So this got me to thinking. But what happens when you find yourself in an eating emergency? You know – when you’re so hungry you need to eat something as quickly as possible. Maybe you even become a little hangry. Sound familiar? Has this happened to you? What do you do? Are you prepared? Do you have a plan in place so you can still eat a healthy meal or snack? Or do you just reach for the closest thing and regret it later?

Why not take the time to avoid an eating emergency? Yes, it’s true – preparation is key. Keeping some items on hand to whip up a quick snack or meal helps you through those eating emergencies. Not sure where to start? Never fear – here are some ideas to get you started.

Nut Butters
Whether it’s peanut butter or almond butter, nut butters contain healthy fats with some protein. Spread on whole wheat crackers or a banana for a snack. On the go? Make a sandwich with whole wheat bread.

Canned Beans
High in protein and fiber, but also inexpensive. Add to salads or pastas to make a quick meal.

Eggs
One egg contains 6g of protein and only 70 calories. Keep hard boiled eggs on hand for a quick snack or on-the-go breakfast with some fruit and a cheese stick.

Frozen Shrimp
Low in calorie, high in protein and easily defrosted. Shrimp cook very quickly. Buy already peeled and deveined to make a quick meal. Or better yet, buy pre-cooked for shrimp cocktail.

Frozen or Canned Vegetables
Frozen at their peak, frozen vegetables are the next best thing to fresh. Canned are a good option too but can contain a lot of sodium.  Look for the low sodium or no sodium on the can.

Canned Tuna
Good source of protein with a relatively long shelf life. Make a sandwich for on-the-go or add to pasta for a quick meal.

What items do you keep on hand to get through those eating emergencies?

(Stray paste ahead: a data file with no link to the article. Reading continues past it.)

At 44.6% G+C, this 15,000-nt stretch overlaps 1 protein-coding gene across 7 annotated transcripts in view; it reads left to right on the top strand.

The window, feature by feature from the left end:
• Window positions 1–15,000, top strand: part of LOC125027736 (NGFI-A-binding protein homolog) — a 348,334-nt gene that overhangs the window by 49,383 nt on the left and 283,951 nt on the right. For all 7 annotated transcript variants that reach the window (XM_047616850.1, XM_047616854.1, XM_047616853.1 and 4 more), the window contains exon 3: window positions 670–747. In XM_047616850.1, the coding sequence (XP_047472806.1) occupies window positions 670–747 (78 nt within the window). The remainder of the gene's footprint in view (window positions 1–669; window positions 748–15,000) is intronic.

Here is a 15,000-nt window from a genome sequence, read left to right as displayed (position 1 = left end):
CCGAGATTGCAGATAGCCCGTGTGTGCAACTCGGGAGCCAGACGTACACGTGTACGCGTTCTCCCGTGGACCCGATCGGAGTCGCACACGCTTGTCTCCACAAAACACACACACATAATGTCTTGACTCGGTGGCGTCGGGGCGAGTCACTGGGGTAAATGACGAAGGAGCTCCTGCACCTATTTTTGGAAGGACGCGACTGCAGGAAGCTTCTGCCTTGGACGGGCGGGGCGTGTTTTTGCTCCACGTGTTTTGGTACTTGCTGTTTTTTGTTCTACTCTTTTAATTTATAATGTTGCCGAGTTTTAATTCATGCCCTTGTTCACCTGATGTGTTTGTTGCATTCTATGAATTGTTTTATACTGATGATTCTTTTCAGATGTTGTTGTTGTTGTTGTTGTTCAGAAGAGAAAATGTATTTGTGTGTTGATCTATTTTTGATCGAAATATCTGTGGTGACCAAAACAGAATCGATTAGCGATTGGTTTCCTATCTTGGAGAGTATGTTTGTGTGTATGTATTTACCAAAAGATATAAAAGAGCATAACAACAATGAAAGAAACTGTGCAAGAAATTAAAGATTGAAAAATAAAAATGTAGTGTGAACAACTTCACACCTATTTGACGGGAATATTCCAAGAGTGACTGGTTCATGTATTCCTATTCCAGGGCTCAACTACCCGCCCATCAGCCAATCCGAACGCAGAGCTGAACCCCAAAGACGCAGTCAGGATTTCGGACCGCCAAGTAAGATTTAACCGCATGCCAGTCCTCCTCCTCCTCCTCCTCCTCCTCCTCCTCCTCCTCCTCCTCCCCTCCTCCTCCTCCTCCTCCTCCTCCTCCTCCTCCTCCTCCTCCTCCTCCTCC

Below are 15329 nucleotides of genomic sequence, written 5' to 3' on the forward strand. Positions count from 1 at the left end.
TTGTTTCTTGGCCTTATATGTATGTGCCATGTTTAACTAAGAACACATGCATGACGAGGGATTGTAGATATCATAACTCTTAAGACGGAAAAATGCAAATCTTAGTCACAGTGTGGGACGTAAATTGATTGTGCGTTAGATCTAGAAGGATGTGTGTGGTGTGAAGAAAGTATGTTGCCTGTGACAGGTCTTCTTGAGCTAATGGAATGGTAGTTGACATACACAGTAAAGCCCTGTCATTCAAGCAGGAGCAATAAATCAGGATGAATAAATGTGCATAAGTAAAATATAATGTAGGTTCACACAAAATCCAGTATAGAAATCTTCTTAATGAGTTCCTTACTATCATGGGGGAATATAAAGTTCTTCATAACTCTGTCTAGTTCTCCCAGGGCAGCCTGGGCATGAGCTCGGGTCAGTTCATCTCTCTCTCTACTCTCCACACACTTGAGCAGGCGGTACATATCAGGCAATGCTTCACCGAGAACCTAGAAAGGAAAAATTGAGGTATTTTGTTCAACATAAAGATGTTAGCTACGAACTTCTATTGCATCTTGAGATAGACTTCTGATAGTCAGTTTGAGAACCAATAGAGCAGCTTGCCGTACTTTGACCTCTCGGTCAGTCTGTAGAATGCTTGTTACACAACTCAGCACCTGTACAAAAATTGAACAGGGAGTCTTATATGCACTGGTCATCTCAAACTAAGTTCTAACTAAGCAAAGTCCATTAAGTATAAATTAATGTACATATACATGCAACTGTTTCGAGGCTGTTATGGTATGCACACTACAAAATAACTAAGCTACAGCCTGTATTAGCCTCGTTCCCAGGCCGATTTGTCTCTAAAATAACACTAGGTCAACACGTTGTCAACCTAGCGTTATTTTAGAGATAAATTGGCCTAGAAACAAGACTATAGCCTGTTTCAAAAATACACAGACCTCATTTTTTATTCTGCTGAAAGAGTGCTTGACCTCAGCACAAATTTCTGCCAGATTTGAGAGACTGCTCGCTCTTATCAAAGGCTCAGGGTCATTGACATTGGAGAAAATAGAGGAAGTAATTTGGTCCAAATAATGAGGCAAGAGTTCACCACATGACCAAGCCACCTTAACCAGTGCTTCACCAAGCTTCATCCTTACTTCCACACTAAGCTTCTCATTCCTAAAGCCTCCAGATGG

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Stuck in Summer with Lemon Dill Flounder

Here we are – it’s September.

Everyone’s back to school. Football season’s started and Halloween’s already all over the place.

So why the heck does it feel like the middle of summer?! Ugh – I’m having a hard time thinking about updating my fall wardrobe or enjoying a big bowl of hot soup when I am sweating by just doing nothing at all!

I know, I know  – in a few months I’ll probably be complaining about the darn cold and I’ll be impatiently waiting for signs of spring. It’s a never ending cycle isn’t it?!

With that being said, I have yet to transition into “fall cooking”. I’m still stuck in summer mode and it sort of sucks. You know me (didn’t I just talk about this?!)  I look forward to the change of seasons because it means new produce, but right now – I just can’t. So here I am still working my way through the end of the summer squash, using up all the summer herbs  and hoping for a break in the weather. 

flounder

So if you’re still stuck in summer like me, this recipe is for you – Lemon Dill Flounder with Arugula. By all means, you can make it anytime of the year, but it’s a great light meal on a scorching day. And in case you didn’t know, the American Heart Association recommends eating fish at least two times (two servings) per week. Why? Well,  fish a good source of high quality protein, but it’s a good source of omega-3 fatty acids.  And omega-3 fatty acids are sort of a big deal. They benefit the heart health of healthy individuals and those who have cardiovascular disease. Plus they may also reduce inflammation throughout your body. Huh, not too shabby for a little piece of fish right?

Psst – make it a complete meal and serve with Wild Mushroom Orzo